In the US midterms, more women stood in the elections or went out to campaign than ever before. Sharice Davids and Deb Haaland have become the first Native American women, and Rashida Tlaib and Ilhan Omar the first Muslim women elected to Congress.
As we cheer those pioneering women across the Atlantic, it’s time to mark the progress made, to focus on what more needs to be done for women’s empowerment and equality, but also to challenge the misogynistic backlash that has arisen, which aims to silence women in public life. That is the purpose of today’s conference in parliament bringing together more than 100 women MPs from across the world in the centenary year of the first votes for women in Britain. This conference isn’t just about speaking out for women, it is about standing up for democracy itself.
As Harriet Harman, who first proposed today’s event, has argued, “women are still pioneers in male-dominated parliaments”. New Zealand’s prime minister Jacinda Arden has just brought in paid domestic violence leave and became the second prime minister in the world to give birth while in office. Icelandic prime minister Katrin Jakobsdottir was among scores of women who walked out of their workplaces to protest against sexual harassment.
But let’s be honest. Alongside progress, we’ve also seen attempts to intimidate and shut women down. A global survey of women politicians in 39 countries concluded that almost half have experienced serious abuse, including threats of murder, rape, assault and abduction.
While social media has often been empowering, helping many women campaign, it has too often provided platforms for threats and intimidation aimed at drowning women’s voices out. Donald Trump has attacked individual women as “dogs”, “fat pigs” and “slobs”. Here at home, it is truly appalling that Britain’s first black woman MP, Diane Abbott, should be the target for unprecedented online abuse including racist threats, and also that Jewish and Muslim women MPs and councillors face some of the worst abuse too.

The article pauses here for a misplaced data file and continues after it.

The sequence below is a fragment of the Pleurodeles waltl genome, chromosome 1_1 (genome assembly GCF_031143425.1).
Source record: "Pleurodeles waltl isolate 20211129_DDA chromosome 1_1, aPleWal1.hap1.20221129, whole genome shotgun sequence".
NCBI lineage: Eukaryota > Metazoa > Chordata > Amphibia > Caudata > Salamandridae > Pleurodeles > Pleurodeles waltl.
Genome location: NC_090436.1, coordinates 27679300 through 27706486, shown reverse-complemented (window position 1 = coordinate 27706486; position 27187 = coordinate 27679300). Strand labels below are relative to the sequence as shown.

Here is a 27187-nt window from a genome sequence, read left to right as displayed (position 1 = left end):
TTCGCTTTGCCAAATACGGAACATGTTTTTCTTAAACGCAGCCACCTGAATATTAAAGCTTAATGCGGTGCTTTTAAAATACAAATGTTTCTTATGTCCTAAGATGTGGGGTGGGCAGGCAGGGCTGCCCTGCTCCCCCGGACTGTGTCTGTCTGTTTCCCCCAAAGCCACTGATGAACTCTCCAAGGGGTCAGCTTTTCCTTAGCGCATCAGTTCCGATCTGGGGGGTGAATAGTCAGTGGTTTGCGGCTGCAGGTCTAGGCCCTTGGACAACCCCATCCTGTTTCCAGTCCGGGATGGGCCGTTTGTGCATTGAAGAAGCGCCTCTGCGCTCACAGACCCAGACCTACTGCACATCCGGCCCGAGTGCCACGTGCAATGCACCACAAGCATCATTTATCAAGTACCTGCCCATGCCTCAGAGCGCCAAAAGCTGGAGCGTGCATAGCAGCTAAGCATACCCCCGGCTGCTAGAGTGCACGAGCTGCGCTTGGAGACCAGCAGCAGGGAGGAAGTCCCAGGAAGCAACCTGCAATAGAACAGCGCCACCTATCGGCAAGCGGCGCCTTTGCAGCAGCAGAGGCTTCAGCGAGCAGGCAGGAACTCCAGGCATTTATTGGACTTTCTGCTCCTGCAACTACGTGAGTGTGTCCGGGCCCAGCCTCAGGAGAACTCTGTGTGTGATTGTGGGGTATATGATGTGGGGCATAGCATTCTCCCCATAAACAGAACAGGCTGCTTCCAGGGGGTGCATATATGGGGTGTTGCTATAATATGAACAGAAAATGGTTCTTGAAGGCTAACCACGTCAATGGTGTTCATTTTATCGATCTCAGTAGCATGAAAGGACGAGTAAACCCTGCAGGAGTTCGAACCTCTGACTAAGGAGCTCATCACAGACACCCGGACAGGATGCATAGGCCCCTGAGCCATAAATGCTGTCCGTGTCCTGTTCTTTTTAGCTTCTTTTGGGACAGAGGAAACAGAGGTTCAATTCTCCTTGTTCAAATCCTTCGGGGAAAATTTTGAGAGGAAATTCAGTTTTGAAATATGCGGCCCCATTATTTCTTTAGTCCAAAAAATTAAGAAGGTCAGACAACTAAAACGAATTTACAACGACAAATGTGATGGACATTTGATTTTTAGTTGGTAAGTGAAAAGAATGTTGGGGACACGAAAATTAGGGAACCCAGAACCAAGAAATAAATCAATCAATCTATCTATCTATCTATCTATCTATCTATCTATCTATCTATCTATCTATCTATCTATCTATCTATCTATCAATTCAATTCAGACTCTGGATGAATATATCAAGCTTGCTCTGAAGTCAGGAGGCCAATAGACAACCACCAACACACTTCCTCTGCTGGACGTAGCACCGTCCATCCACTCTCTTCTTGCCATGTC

The attacks aren’t just online. A far-right Trump supporter has been charged with sending bombs in the post to some of the public figures targeted by the president’s most vitriolic tweets. We should remember Marielle Franco in Brazil and Angiza Shinwari in Afghanistan – women politicians murdered in recent years for speaking out. Neo-Nazi activists have been convicted of plotting to kill Lancastrian MP Rosie Cooper. And today’s conference in the Commons will sit beneath the coat of arms painted for Jo Cox, murdered for her views just two years ago.
Threats and violence towards people based on their views or identity are deeply corrosive. There is a responsibility on every one of us, here and across the globe, to challenge the vitriol, misogyny and prejudice that is degrading our politics. Here in Britain, it brings shame on the Tory party that some of its MPs have used threatening violent language about nooses and killing towards the prime minister, normalising threats in public life. It brings shame upon my party that Labour members are being investigated by the police for hate crimes, and my brilliant colleague Luciana Berger was assessed by the police as needing protection during the Labour Party conference, showing we must do more to tackle abuse and antisemitism.
In the conference today, women will debate how we challenge bullying and harassment in public life. All of us should show solidarity with women across the world exercising their democratic rights and demanding change.
Abuse and violence in politics has for too long been excused as a reflection of anger or radical demands for change. Women know it is the opposite. These are the weapons used to silence women or to prevent social transformation. Today’s conference is a chance for women to come together to show how bringing humanity back into our politics, greater equality for all and radical change go hand in hand.
Yvette Cooper is the Labour MP for Normanton, Pontefract, Castleford and Knottingley